Buffy thinks Anya isn't capable of redemption, while Xander thinks she is. Xander was the one who was right about her, and it seems clear that Buffy wasn't thinking about the matter as much as she should have; wasn't bothering to consider a non-slaying solution to the problem.
          Buffy was looking at Anya the same way she had viewed the Angelus situation, clearly indicated not only by her opinion on the matter but the direct distinction she makes. Buffy believes Anya was a human and has now reverted into a demon, "Willow was human, Anya's a demon!", "Anya's chose to be a demon, twice!" Buffy doesn't believe there is any hope for redemption because Anya has lost her humanity, she is now a demon; a demon who just killed twelve people. In all fairness Xander had no idea wether or not Anya had a soul either, or was capable of compassion, he clearly didn't realise she was capable of murder again.

          I think it is also a little unfair to suggest Buffy hadn't considered other possibilities. It was obvious Buffy had been thinking about the situation prior to this scene, she brings it up at the beginning of the episode. Buffy also states in this very scene that it has crossed her mind and Xander doesn't deny that it has crossed his mind to. Buffy's given it a lot of thought and never acted, being the slayer and with the obligations and duties she has it'd be neglectful of her to allow Anya to remain alive. Her job is to slay demons, Anya was killing again. Perhaps the best option was to simplify this and not let anything cloud her judgement; by now Buffy had come to realise that.

          Yes, it's true that in the fight between Anya and Buffy, Anya was just as bloodthirsty as her opponent. All this means to me is that she was failing to know her true self, just as Buffy was failing to know her. Even when it comes to her decision to become a vengeance demon again, it's still true that she stuck to milder forms of vengeance--the kind that doesn't kill people and may not be any worse than they deserved--as long as she could restrain herself. These arguments don't persuade me that Buffy was right to try to slay her.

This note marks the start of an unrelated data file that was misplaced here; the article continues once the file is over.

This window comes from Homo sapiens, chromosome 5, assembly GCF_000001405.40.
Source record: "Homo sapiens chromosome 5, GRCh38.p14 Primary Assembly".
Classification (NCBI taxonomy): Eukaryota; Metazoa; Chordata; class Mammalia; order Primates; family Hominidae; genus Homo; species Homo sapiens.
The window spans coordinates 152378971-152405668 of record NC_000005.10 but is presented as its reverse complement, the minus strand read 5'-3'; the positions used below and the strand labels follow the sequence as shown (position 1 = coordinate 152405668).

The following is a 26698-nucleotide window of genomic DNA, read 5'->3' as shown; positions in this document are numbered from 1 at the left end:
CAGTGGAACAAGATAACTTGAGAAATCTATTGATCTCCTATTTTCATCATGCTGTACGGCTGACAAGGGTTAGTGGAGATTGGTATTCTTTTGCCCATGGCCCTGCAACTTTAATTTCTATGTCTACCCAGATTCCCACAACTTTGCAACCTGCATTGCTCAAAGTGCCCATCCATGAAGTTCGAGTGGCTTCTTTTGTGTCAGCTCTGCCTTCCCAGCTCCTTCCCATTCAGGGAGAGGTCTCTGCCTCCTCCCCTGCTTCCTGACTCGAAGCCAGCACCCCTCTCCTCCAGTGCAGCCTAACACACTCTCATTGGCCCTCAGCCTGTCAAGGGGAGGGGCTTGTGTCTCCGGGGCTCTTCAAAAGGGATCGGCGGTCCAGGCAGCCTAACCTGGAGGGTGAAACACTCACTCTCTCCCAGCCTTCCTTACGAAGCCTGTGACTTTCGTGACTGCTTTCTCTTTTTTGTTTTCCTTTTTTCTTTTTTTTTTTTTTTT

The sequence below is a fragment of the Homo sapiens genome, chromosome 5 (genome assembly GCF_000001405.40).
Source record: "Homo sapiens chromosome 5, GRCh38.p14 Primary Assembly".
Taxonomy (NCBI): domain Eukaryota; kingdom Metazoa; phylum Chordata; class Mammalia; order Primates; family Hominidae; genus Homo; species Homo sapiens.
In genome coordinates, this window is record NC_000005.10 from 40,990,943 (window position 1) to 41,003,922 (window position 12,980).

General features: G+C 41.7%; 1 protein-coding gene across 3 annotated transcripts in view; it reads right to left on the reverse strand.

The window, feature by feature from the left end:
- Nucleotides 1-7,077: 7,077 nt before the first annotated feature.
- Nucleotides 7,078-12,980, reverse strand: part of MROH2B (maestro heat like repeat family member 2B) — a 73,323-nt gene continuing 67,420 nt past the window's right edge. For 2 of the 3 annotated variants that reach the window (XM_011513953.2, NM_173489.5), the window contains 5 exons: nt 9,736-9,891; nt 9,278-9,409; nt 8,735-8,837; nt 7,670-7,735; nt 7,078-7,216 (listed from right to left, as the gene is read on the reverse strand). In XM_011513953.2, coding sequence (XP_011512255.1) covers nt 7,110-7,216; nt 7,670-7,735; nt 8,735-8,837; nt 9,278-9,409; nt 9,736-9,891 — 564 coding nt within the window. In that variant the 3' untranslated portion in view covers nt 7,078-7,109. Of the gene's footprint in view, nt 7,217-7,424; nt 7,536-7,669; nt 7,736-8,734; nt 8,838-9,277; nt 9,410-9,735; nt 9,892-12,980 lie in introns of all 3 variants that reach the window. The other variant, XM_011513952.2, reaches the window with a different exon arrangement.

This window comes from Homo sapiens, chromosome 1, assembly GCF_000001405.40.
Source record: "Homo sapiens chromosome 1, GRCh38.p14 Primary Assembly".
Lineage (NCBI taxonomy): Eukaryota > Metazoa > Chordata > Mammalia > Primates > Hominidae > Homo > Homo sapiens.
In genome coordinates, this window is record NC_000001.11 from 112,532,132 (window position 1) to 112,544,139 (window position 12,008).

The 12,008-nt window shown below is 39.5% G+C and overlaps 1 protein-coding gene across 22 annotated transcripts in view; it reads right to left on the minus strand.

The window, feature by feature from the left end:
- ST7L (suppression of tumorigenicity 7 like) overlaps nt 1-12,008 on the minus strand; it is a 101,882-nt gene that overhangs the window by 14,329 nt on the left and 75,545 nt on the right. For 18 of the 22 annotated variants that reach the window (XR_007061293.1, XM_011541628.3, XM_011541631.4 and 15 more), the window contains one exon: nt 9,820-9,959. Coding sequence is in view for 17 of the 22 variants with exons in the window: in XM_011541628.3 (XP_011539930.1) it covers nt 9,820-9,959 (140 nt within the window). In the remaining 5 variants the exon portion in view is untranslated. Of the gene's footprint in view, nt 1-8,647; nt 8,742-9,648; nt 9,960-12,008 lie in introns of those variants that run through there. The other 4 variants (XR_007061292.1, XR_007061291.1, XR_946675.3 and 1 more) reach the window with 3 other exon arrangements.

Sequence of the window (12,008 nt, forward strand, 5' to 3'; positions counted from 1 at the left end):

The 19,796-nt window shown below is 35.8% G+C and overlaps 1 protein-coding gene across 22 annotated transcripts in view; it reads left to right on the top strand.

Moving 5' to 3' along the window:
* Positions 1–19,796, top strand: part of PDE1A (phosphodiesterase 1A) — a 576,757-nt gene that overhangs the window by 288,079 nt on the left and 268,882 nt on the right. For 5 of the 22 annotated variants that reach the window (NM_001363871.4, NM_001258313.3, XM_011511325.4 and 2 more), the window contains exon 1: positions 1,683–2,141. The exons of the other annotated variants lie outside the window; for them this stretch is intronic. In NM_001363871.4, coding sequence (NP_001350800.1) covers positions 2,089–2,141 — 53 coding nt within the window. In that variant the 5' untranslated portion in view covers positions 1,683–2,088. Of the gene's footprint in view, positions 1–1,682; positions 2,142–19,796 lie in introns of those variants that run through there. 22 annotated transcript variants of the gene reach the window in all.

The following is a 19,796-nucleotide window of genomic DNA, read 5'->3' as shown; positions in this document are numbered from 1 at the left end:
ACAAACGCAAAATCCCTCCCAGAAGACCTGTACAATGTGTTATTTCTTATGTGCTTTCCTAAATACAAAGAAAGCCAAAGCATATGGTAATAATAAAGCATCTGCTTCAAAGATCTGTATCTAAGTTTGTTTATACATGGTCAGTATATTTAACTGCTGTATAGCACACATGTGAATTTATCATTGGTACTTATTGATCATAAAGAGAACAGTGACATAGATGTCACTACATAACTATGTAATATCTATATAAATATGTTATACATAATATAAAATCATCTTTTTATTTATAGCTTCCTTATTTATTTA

But Anya clearly proved that she couldn't stick to those milder forms of vengeance, if she had done than Buffy would have never tried to slay her. Anya was responsible for nearly killing a man after Spike impaled him and then was responsible for the death of twelve more. Anya clearly couldn't restrain herself and no one forced her to become a demon; twice.

          Spike: Well, I'll say one thing: Stopping him from committing suicide was a little extreme. And yet, it's probably for the best that all the Scoobies felt it would also be an extreme action if they were to kill a creature that can't defend itself and won't become dangerous in the immediate future.
          Spike clearly illustrated that he could be a danger though. He plotted behind their backs with Adam to have them all killed, even after Buffy showed him leniency and allowed him to live. Spike then teams up with Dru and stands by and watches her kill two innocent people and he then tries to kill again in Smashed. I would have had no problem with Buffy or any Scooby dusting Spike, regardless of the chip.